The Problem with Drug Cost Metrics

June 10, 2011
Take home messages:
  • Drug cost per casemix adjusted admission (inpatient vs outpatient) is a good indicator
  • Drug cost as a percentage of net revenue may be misleading because rebates affect revenue but not costs
  • Check utilisation matches purchasing for risk control
  • Provide feedback to users on costs and alternatives
While CFOs have clear and established metrics for measuring performance in many areas of the hospital, they don’t have black-and-white metrics for evaluating pharmacy and the supply chain, says supply chain veteran Patrick Carroll. “How do you measure how well you’re doing in patient accounting? You use gross days in receivables. But there is no similar measure in the pharmacy or the supply chain,” he says.
There are, nevertheless, a number of measures that may be helpful, Carroll suggests. One is the drug or supply cost per adjusted admission. Drug and supply costs are often measured by patient day. However, the utilization of drugs is not linear; patients tend to use few resources in the last days of hospitalization. “So if you reduce your length of stay and you’re measuring supply and drug costs by patient days, your performance will appear to be worse than it is,” he explains.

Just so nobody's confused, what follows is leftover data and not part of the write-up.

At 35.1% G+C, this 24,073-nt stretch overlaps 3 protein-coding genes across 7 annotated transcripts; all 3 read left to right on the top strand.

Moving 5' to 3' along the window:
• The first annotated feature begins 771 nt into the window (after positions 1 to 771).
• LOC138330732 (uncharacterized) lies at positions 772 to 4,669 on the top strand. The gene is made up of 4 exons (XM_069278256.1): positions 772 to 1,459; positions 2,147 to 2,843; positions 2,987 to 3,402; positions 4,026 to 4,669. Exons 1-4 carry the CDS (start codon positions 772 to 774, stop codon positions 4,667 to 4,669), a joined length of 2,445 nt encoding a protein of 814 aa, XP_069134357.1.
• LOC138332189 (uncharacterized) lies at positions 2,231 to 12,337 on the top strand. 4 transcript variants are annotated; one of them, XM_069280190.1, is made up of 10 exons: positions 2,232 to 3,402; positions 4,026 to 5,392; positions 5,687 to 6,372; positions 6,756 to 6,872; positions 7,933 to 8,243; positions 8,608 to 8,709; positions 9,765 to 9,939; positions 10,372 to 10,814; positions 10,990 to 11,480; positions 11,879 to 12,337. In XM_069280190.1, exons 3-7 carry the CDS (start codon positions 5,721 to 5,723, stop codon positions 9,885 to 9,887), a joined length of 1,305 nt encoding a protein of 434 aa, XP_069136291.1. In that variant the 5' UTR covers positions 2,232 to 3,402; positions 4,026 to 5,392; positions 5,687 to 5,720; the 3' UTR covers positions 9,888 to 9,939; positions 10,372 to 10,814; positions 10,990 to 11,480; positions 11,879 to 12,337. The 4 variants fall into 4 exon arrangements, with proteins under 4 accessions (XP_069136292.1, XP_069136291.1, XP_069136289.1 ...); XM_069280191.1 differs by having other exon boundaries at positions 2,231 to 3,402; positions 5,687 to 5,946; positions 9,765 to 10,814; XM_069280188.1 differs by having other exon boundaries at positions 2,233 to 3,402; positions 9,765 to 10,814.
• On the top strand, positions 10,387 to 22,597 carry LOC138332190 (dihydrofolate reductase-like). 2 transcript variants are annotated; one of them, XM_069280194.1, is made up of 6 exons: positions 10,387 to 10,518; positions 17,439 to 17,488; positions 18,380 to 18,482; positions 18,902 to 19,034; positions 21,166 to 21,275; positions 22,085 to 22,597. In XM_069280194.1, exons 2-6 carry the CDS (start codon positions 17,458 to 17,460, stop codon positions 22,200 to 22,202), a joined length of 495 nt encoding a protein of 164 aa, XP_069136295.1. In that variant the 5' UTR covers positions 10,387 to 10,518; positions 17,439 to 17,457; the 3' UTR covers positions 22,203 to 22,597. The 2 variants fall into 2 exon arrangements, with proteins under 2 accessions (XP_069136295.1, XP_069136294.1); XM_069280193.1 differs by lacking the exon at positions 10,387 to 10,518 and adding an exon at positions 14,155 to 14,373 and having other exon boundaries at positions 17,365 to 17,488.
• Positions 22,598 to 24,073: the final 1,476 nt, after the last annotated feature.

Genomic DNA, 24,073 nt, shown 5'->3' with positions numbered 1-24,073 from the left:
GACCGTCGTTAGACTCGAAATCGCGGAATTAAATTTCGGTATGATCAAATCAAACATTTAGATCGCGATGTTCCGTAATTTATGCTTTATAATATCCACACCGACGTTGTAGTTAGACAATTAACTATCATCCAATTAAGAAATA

The drug and supply cost per admission should also be adjusted by case mix index and inpatient versus outpatient volume. A metric that requires careful investigation is drug purchasing that does not appear to match utilization by the patient. The analysis compares the purchases from the wholesaler against the review and usage report. “That’s a metric you would be looking at to determine if you need to put in controls so products are being used properly,” Carroll says.
A popular but ineffective metric is supply cost as a percentage of net revenue. While net revenue relates to reimbursement, supply cost doesn’t, he says. Carroll’s advice for CFOs is to assess the degree to which the clinical pharmacy and supply chain leader are empowered to work closely with anesthesiologists and nurse anesthetists on the utilization of supplies. “There needs to be a regular dialogue,” he says. “Communication is vital to make sure the right choices are being made.”

Posted in Blog by Douglas Fahlbusch